All three are victims of their own success, as rising demand for housing has increased rents to unsustainable levels. Despite their best efforts, from rent control to doublespeak "inclusionary zoning" mandates, middle- and lower-class households are increasingly forced to leave these cities as each progressively transforms into a playground of the rich.
Yet there is a fourth city, a city which must not be named except to be derided as a sprawling, suburban hellscape. This fourth city has managed to balance a booming economy, explosive population growth, and affordable housing. This city has—as cities have for thousands of years—steadily grown denser, more walkable, and more attractive to low-income migrants seeking opportunity. This city is Houston, and it's well past time for her to come out of the shadows.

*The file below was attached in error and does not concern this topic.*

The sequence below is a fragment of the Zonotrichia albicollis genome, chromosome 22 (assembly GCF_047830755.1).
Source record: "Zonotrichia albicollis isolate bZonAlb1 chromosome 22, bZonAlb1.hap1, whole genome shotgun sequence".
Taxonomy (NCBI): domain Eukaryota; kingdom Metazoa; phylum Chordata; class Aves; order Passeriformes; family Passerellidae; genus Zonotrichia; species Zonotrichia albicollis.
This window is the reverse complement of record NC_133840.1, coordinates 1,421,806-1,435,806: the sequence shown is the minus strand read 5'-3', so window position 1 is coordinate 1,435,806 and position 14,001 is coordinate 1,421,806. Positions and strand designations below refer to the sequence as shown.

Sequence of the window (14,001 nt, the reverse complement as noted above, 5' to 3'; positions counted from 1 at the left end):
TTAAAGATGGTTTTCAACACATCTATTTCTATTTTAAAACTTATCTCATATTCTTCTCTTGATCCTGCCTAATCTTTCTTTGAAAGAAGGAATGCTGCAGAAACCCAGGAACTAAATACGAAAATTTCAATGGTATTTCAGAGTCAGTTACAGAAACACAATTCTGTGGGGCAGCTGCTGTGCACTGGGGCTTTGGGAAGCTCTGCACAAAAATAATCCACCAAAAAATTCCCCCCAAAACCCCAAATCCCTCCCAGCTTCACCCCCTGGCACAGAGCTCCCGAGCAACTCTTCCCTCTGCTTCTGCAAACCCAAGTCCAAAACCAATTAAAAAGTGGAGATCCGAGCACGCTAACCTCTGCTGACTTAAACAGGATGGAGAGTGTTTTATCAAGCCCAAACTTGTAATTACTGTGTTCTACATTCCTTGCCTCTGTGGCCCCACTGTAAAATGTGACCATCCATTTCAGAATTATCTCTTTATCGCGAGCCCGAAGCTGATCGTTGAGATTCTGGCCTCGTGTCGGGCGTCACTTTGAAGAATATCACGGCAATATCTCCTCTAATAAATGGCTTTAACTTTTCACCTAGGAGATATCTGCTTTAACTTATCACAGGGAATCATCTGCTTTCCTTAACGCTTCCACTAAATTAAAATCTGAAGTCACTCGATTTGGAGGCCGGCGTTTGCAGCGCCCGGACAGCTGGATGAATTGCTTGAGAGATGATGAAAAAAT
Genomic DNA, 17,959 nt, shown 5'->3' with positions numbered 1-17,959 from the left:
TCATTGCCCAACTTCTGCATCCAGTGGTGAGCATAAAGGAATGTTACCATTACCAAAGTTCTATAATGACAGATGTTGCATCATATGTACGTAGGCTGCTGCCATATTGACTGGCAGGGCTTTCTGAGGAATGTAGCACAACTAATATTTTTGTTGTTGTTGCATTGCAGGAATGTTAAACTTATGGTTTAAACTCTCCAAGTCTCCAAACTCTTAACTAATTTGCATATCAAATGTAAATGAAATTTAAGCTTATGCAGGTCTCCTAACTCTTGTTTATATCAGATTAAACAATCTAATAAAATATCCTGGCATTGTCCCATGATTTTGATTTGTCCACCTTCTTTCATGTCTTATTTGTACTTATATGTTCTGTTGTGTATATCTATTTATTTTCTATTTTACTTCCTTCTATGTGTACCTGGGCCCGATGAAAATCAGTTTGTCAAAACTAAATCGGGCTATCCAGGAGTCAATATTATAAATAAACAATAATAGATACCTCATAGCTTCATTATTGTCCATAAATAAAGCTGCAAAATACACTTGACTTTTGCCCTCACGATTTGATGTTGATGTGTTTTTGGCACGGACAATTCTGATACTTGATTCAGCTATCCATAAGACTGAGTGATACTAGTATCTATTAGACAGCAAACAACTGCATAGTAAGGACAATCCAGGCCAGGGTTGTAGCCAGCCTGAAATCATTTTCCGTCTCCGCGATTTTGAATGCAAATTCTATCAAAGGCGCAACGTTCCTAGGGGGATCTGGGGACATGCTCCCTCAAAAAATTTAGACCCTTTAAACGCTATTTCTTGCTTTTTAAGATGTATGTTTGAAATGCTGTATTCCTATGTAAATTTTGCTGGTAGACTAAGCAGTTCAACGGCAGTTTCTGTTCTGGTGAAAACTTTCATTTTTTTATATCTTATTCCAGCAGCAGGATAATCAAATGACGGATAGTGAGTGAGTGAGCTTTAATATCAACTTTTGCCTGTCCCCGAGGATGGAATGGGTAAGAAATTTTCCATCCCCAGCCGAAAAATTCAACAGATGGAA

Before jumping into the nitty-gritty of how Houston has handled explosive growth in the demand for housing, it is worth first getting a handle on the magnitude of the challenge facing the city. When many people think of the Houston economy, they understandably think of large energy companies. Indeed, energy companies dominated Houston's economy for much of the last century and continue to play a major role today. But in the years following the 1980s oil glut, Houston's economy has been diversified in large part by startups and emerging small businesses.